City looking into fixes for school traffic jams
by Jennifer Cohron
May 24, 2013 | 1415 views | 0 0 comments | 4 4 recommendations | email to a friend | print
Cordova’s only red light was replaced with stop signs after malfunctioning approximately a month ago. Mayor Drew Gilbert said at last week’s council meeting the stop signs are only a temporary fix.
Cordova’s only red light was replaced with stop signs after malfunctioning approximately a month ago. Mayor Drew Gilbert said at last week’s council meeting the stop signs are only a temporary fix.
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CORDOVA — With classes no longer in session, officials in Cordova have some time to discuss ways to mitigate traffic at a dangerous intersection near the schools.

Fire chief Dean Harbison asked the Cordova City Council last week to consider creating a three-way stop where Adkins Drive meets Massachusetts Avenue near City Hall.

Currently, traffic flows freely along Massachusetts Avenue, which creates a line of vehicles around the old high school in the afternoon.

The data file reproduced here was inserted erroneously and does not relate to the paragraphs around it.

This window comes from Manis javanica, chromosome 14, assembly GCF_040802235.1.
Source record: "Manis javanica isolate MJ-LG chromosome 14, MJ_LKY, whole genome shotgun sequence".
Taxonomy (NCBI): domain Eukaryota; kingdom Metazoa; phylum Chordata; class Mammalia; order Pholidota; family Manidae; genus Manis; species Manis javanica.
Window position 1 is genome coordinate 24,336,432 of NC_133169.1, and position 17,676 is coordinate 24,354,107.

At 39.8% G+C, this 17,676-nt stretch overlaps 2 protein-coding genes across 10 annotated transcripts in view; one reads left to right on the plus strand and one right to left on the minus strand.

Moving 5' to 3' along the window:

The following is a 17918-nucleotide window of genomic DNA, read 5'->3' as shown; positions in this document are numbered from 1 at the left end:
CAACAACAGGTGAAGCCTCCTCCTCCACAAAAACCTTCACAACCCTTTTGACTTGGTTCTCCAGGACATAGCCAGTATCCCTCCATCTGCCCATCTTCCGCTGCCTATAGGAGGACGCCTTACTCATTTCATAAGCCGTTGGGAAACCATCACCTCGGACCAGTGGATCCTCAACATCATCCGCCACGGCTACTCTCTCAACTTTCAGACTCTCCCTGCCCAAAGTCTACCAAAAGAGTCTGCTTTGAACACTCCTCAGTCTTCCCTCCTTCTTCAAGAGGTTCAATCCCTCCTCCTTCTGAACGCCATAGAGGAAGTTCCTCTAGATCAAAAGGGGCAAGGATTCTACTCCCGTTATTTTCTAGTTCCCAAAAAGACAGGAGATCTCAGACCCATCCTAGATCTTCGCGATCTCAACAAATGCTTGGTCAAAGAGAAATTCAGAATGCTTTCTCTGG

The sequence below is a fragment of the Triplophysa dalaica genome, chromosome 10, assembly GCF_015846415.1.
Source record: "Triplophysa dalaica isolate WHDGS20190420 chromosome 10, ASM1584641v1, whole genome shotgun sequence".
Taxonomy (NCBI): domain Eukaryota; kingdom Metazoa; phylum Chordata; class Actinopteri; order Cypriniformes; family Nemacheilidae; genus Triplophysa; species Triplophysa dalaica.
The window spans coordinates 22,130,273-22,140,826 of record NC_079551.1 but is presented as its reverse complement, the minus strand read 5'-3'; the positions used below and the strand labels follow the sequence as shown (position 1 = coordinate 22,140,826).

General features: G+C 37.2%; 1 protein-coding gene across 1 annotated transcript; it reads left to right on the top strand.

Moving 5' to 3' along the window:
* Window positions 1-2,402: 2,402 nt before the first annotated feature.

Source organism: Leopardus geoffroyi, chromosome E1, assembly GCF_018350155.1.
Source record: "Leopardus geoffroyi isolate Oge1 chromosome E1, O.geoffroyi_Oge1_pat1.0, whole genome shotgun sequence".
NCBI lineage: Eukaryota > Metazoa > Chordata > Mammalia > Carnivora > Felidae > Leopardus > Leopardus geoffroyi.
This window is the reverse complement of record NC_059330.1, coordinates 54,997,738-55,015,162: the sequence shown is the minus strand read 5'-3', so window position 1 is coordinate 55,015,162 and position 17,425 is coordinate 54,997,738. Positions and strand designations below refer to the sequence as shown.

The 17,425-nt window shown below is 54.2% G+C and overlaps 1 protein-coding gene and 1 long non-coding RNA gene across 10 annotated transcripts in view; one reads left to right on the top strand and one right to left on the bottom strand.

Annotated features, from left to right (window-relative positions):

Harbison said the fire department, which has been housed at the old high school gym for more than a year, had difficulty responding to calls around 3 p.m. because of the traffic jam.

“We can’t get out because they can’t get out. There’s a row of cars from that intersection all the way to Bankhead (Middle School) waiting for their chance to hurry up and get out because they’re having to beat that car coming off Gardners Gin,” Harbison said.

Visibility is also a problem as drivers check traffic coming from Gardners Gin Road, and the 35 mile per hour speed limit coming into the city is frequently broken.

Harbison said several accidents have occurred in that area in the last few years.

“We’ve had some serious injuries at that intersection. We’re lucky no one has been tossed onto the tracks from there,” Harbison said.

Audience members then turned the discussion to the next intersection along Massachusetts Avenue, which has been governed by stops signs for approximately a month since the traffic light malfunctioned.

Local residents said they have almost been involved in accidents in front of Mojos Pizza Place because of other drivers ignoring the stop signs.

Also, there is not enough room for school buses that come down the hill by Cordova Health and Rehabilitation to stop at the sign without being partially on the railroad tracks.

Mayor Drew Gilbert assured citizens that the stop signs at that intersection were only a temporary fix.

“The light went out. The warranty expired in 1973, and we don’t have replacement equipment,” Gilbert said.

Gilbert said the traffic light near Mojos will eventually be replaced and asked Long Term Recovery manager Steve Ostaseski to explore the three-way stop solution for the school intersection.